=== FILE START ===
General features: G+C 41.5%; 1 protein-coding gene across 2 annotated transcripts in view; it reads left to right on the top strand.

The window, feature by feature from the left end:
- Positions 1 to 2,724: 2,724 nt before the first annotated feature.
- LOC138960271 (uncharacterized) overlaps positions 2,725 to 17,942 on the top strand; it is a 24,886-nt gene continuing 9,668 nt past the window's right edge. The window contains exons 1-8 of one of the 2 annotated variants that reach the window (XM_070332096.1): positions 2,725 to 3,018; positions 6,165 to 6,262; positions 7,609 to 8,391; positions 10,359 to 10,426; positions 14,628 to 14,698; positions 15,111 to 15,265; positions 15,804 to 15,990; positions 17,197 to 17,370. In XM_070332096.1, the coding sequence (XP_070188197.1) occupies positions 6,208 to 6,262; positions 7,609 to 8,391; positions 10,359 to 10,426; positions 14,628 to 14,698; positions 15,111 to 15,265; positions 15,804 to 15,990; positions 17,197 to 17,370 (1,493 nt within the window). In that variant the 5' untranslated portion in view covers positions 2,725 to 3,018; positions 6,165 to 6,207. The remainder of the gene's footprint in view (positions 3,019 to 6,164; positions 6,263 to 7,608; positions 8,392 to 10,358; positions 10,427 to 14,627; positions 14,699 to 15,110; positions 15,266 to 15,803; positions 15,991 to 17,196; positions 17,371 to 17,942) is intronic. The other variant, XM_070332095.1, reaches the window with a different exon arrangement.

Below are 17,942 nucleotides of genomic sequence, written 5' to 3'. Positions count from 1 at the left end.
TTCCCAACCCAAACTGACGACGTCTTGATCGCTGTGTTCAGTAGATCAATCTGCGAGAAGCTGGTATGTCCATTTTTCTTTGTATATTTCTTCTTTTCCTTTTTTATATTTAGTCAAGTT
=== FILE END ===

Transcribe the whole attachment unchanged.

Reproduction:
General features: G+C 41.5%; 1 protein-coding gene across 2 annotated transcripts in view; it reads left to right on the top strand.

The window, feature by feature from the left end:
- Positions 1 to 2,724: 2,724 nt before the first annotated feature.
- LOC138960271 (uncharacterized) overlaps positions 2,725 to 17,942 on the top strand; it is a 24,886-nt gene continuing 9,668 nt past the window's right edge. The window contains exons 1-8 of one of the 2 annotated variants that reach the window (XM_070332096.1): positions 2,725 to 3,018; positions 6,165 to 6,262; positions 7,609 to 8,391; positions 10,359 to 10,426; positions 14,628 to 14,698; positions 15,111 to 15,265; positions 15,804 to 15,990; positions 17,197 to 17,370. In XM_070332096.1, the coding sequence (XP_070188197.1) occupies positions 6,208 to 6,262; positions 7,609 to 8,391; positions 10,359 to 10,426; positions 14,628 to 14,698; positions 15,111 to 15,265; positions 15,804 to 15,990; positions 17,197 to 17,370 (1,493 nt within the window). In that variant the 5' untranslated portion in view covers positions 2,725 to 3,018; positions 6,165 to 6,207. The remainder of the gene's footprint in view (positions 3,019 to 6,164; positions 6,263 to 7,608; positions 8,392 to 10,358; positions 10,427 to 14,627; positions 14,699 to 15,110; positions 15,266 to 15,803; positions 15,991 to 17,196; positions 17,371 to 17,942) is intronic. The other variant, XM_070332095.1, reaches the window with a different exon arrangement.

Below are 17,942 nucleotides of genomic sequence, written 5' to 3'. Positions count from 1 at the left end.
TTCCCAACCCAAACTGACGACGTCTTGATCGCTGTGTTCAGTAGATCAATCTGCGAGAAGCTGGTATGTCCATTTTTCTTTGTATATTTCTTCTTTTCCTTTTTTATATTTAGTCAAGTT